The thick black smoke pouring from the Sky City Convention Centre's roof is believed to be toxic.
Auckland Regional Public Health Services issued an alert for people who live and work in Auckland CBD to stay away from the smoke and close windows.
People should shut down external ventilation if smoke is being drawn into their building and wipe down food preparation and cooking surfaces if affected by smoke.
Anyone who has shortness of breath or worsening asthma should go to a doctor.
"People who smoke, the elderly, children, and those with heart disease, asthma or other lung conditions are at greatest risk of harm from smoke inhalation and should avoid exposure," ARPHS said.
Anyone with health concerns should call Healthline at 0800 611 116 or seek medical assistance.
The air smells strongly of burning plastic and chemicals and pedestrians are covering their faces as emergency workers shout at them to evacuate the streets surrounding the building to get away from the "dangerous" fumes.
Health authorities are warning people to stay away from the smoke and keep their windows closed, with children, the elderly and people with health conditions most at risk.
Assistant area commander Dave Woon said gas cylinders, bitumen and insulation were burning on multiple floors of the building and the fire was not under control.
All Auckland's fire service resources are being thrown at the blaze, including two aerial units. The dozens of firefighters battling the blaze are wearing masks and gas canisters, Woon said.
Bystanders are being shouted at to keep away from the area, even those standing several blocks away from the fire. Police on Victoria St and Wellesley St are wearing masks as they direct traffic and people away from the smoke.
One person has been taken to hospital in a serious condition due to the fire, but it's not known whether they were injured or affected by the smoke.
At 4pm fire staff were not speaking to reporters and were unable to confirm how dangerous the smoke was. But many pedestrians were wearing masks and others were covering their faces with their clothes.
What initially smelled like a campfire has become a strong smell of burning plastic and chemicals.
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Crews on Hobson St are attempting to tackle the blaze with hoses from atop an extended ladder. The occasional piece of debris flutters out of the smoke, along with water carried in the wind sprinkling on people below.
A man who works in building about two blocks away said the smell of the smoke was coming in through the air conditioning.
"It felt like I was working next to a wood fire," said the man who didn't want to be identified.
"It was irritating, the acidity of it. My eyes were watering."
The smell became so bad that workers were sent home early.
Auckland Regional Public Health Service is warning people to stay away from the smoke, with smokers, the elderly, children and people with heart disease, asthma or other lung conditions at the most risk.
People should keep windows closed and shut down any external vents if smoke was being drawn into the building, ARPHS said. If areas were affected by smoke people should wipe down surfaces used for cooking and food preparation before using.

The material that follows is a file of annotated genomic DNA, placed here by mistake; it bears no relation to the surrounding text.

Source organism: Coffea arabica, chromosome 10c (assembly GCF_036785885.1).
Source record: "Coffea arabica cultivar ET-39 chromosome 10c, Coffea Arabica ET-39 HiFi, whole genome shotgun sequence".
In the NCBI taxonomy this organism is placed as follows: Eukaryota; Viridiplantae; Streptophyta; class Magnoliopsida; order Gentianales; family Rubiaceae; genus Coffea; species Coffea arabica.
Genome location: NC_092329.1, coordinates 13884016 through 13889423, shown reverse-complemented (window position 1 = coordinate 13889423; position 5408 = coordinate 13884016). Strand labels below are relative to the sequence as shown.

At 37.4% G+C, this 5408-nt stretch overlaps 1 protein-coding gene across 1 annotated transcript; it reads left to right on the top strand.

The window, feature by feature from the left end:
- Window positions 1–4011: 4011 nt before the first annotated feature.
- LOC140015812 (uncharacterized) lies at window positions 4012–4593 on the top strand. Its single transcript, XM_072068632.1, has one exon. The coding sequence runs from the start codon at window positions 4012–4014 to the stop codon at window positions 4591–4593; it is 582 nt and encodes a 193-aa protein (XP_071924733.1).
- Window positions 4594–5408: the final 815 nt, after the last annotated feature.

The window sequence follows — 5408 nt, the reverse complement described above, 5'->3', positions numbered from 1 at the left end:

Anyone with shortness of breath or worsening of asthma symptoms should see their doctor, the health service tweeted.
Earlier, hundreds of workers from the construction site stood on Hobson St watching the black smoke billowing overhead. But people's throats began constricting and many started pulling their shirts up over their mouths as the wind blew smoke down into the street.
The workers were herded up Hobson St and cordons put up to stop people walking through. But the occasional pedestrian slipped through in the haze. An elderly couple were seen wandering out of the smoky street, followed by an old man.
At times the smoke was so thick it was impossible to see the fire trucks and flashing lights on Hobson St, even from 100m down the road.
The black smoke was blowing east down Wellesley St, filling the city's streets and settling in the dip in front of Albert Park.
As the haze fills the city air conditioning units are being turned off to stop them dragging fumes and smoke into nearby commercial towers.
Dean Humphries, hotels national director at Colliers International, said the intensity of the fire would determine the amount of damage to the convention centre but even in his building on the Queen St/Wyndham St corner, commercial chillers had now been turned off.
Humphries works from the high-rise SAP Tower owned by Robt. Jones Holdings, an A-grade office tower regarded as a premier address with blue-chip tenants.
"That's to stop the air and smoke coming into our office building via the plant on the roof," he said.
"It's a sad day for us because we were all so forward-looking to the Convention Centre opening and all the business coming to the city," Humphries said, raising questions about damage to SkyCity's neighbouring Horizon Hotel, now being fitted out, ready for an opening ahead of October next year.
"Smoke that thick and black billowing out for two hours – the convention centre was to be such a big demand driver and to bring so much business here," he said.